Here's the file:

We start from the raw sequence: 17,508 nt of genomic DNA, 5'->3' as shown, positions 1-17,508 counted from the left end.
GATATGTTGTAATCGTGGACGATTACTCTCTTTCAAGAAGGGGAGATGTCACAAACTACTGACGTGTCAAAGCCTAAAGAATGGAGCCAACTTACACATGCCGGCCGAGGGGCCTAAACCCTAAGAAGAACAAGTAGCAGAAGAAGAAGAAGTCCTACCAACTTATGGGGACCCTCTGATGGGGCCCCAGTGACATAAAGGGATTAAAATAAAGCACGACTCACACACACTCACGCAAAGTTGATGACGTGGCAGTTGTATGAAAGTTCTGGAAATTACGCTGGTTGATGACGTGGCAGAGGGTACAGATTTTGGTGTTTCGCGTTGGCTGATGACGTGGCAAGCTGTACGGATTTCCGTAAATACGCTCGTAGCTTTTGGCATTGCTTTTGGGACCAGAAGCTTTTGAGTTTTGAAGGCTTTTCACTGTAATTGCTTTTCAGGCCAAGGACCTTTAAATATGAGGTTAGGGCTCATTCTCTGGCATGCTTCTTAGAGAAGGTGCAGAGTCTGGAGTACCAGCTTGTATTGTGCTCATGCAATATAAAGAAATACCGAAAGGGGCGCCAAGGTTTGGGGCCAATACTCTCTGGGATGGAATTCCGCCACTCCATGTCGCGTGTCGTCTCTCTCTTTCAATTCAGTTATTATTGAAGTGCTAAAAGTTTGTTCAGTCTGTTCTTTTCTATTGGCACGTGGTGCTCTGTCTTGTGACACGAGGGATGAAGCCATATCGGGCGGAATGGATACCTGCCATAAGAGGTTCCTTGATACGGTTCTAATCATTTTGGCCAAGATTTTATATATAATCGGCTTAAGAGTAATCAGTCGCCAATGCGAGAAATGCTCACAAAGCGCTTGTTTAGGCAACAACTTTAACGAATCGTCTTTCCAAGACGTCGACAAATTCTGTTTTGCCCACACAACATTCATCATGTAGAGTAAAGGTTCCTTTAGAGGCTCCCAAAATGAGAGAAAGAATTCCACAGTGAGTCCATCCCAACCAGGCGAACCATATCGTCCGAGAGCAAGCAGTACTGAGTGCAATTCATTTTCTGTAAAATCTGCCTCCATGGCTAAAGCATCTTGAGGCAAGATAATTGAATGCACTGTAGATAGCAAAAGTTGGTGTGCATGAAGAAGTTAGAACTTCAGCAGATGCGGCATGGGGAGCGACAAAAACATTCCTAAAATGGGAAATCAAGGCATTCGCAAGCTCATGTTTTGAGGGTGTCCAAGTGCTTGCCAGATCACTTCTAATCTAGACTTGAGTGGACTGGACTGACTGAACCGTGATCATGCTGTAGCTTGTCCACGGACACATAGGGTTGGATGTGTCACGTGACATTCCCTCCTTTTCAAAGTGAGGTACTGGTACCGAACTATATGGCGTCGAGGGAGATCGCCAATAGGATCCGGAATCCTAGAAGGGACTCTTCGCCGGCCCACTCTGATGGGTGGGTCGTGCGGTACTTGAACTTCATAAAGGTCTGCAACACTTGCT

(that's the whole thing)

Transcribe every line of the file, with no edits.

We start from the raw sequence: 17,508 nt of genomic DNA, 5'->3' as shown, positions 1-17,508 counted from the left end.
GATATGTTGTAATCGTGGACGATTACTCTCTTTCAAGAAGGGGAGATGTCACAAACTACTGACGTGTCAAAGCCTAAAGAATGGAGCCAACTTACACATGCCGGCCGAGGGGCCTAAACCCTAAGAAGAACAAGTAGCAGAAGAAGAAGAAGTCCTACCAACTTATGGGGACCCTCTGATGGGGCCCCAGTGACATAAAGGGATTAAAATAAAGCACGACTCACACACACTCACGCAAAGTTGATGACGTGGCAGTTGTATGAAAGTTCTGGAAATTACGCTGGTTGATGACGTGGCAGAGGGTACAGATTTTGGTGTTTCGCGTTGGCTGATGACGTGGCAAGCTGTACGGATTTCCGTAAATACGCTCGTAGCTTTTGGCATTGCTTTTGGGACCAGAAGCTTTTGAGTTTTGAAGGCTTTTCACTGTAATTGCTTTTCAGGCCAAGGACCTTTAAATATGAGGTTAGGGCTCATTCTCTGGCATGCTTCTTAGAGAAGGTGCAGAGTCTGGAGTACCAGCTTGTATTGTGCTCATGCAATATAAAGAAATACCGAAAGGGGCGCCAAGGTTTGGGGCCAATACTCTCTGGGATGGAATTCCGCCACTCCATGTCGCGTGTCGTCTCTCTCTTTCAATTCAGTTATTATTGAAGTGCTAAAAGTTTGTTCAGTCTGTTCTTTTCTATTGGCACGTGGTGCTCTGTCTTGTGACACGAGGGATGAAGCCATATCGGGCGGAATGGATACCTGCCATAAGAGGTTCCTTGATACGGTTCTAATCATTTTGGCCAAGATTTTATATATAATCGGCTTAAGAGTAATCAGTCGCCAATGCGAGAAATGCTCACAAAGCGCTTGTTTAGGCAACAACTTTAACGAATCGTCTTTCCAAGACGTCGACAAATTCTGTTTTGCCCACACAACATTCATCATGTAGAGTAAAGGTTCCTTTAGAGGCTCCCAAAATGAGAGAAAGAATTCCACAGTGAGTCCATCCCAACCAGGCGAACCATATCGTCCGAGAGCAAGCAGTACTGAGTGCAATTCATTTTCTGTAAAATCTGCCTCCATGGCTAAAGCATCTTGAGGCAAGATAATTGAATGCACTGTAGATAGCAAAAGTTGGTGTGCATGAAGAAGTTAGAACTTCAGCAGATGCGGCATGGGGAGCGACAAAAACATTCCTAAAATGGGAAATCAAGGCATTCGCAAGCTCATGTTTTGAGGGTGTCCAAGTGCTTGCCAGATCACTTCTAATCTAGACTTGAGTGGACTGGACTGACTGAACCGTGATCATGCTGTAGCTTGTCCACGGACACATAGGGTTGGATGTGTCACGTGACATTCCCTCCTTTTCAAAGTGAGGTACTGGTACCGAACTATATGGCGTCGAGGGAGATCGCCAATAGGATCCGGAATCCTAGAAGGGACTCTTCGCCGGCCCACTCTGATGGGTGGGTCGTGCGGTACTTGAACTTCATAAAGGTCTGCAACACTTGCT